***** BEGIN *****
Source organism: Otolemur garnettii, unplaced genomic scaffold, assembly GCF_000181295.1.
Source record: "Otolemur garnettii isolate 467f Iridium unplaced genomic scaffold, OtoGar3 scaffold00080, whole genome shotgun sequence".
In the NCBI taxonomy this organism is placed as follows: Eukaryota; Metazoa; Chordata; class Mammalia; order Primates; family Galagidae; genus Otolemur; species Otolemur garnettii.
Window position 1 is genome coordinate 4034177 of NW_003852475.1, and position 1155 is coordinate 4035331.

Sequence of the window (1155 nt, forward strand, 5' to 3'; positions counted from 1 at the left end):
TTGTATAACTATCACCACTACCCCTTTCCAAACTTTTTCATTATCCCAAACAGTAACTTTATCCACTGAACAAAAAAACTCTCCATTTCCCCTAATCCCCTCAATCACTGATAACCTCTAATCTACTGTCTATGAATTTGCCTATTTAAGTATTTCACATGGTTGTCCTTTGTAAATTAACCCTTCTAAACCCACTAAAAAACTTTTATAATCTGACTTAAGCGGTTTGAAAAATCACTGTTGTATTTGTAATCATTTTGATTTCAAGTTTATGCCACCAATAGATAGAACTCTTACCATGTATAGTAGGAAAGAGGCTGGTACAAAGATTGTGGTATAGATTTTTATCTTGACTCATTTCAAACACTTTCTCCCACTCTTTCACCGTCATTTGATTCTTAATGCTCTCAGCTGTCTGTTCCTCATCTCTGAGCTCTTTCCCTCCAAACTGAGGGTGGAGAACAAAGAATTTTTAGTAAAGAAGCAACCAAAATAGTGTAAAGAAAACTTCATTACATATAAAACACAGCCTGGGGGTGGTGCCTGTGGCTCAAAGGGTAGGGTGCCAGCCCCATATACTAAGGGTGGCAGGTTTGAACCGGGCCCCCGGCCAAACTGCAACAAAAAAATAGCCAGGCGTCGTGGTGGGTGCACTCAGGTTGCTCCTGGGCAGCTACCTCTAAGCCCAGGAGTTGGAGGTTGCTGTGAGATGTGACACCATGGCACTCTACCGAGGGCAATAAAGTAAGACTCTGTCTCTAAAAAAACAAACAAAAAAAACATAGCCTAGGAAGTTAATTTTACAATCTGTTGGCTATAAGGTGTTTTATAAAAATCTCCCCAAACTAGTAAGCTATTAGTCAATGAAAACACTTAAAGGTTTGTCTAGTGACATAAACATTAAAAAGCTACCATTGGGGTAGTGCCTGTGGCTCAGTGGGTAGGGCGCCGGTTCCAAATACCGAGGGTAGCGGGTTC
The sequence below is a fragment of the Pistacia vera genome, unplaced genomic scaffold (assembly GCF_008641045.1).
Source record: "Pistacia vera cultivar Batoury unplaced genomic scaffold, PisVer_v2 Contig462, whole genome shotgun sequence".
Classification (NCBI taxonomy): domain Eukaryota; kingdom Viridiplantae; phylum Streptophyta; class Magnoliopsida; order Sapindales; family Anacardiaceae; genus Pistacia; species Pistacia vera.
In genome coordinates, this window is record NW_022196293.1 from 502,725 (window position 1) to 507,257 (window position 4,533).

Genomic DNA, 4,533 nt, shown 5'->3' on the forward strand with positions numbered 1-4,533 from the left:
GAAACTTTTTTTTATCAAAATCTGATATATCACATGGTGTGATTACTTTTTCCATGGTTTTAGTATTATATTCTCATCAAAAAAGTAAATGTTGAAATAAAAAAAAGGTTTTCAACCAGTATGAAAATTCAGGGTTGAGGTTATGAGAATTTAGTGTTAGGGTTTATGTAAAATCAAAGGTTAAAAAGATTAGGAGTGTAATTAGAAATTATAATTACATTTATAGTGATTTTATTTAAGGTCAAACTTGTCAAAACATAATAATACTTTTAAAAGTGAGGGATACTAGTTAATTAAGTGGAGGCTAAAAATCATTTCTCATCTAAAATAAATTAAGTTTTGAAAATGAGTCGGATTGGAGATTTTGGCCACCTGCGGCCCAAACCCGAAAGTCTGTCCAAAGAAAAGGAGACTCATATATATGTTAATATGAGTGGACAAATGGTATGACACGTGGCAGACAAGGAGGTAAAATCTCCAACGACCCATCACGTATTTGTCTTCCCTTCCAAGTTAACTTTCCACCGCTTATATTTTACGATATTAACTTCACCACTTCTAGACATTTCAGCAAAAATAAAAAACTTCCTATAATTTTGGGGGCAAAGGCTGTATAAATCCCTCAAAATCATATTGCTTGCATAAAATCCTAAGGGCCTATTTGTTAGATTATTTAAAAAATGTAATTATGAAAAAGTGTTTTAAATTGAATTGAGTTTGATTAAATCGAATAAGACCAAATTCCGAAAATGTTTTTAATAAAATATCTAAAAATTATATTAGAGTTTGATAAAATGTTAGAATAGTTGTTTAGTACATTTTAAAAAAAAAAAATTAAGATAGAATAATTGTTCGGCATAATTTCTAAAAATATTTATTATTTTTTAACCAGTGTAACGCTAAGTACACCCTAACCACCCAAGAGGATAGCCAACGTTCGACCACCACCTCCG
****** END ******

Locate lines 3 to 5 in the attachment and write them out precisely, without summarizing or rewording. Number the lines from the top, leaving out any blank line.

In the NCBI taxonomy this organism is placed as follows: Eukaryota; Metazoa; Chordata; class Mammalia; order Primates; family Galagidae; genus Otolemur; species Otolemur garnettii.
Window position 1 is genome coordinate 4034177 of NW_003852475.1, and position 1155 is coordinate 4035331.

Sequence of the window (1155 nt, forward strand, 5' to 3'; positions counted from 1 at the left end):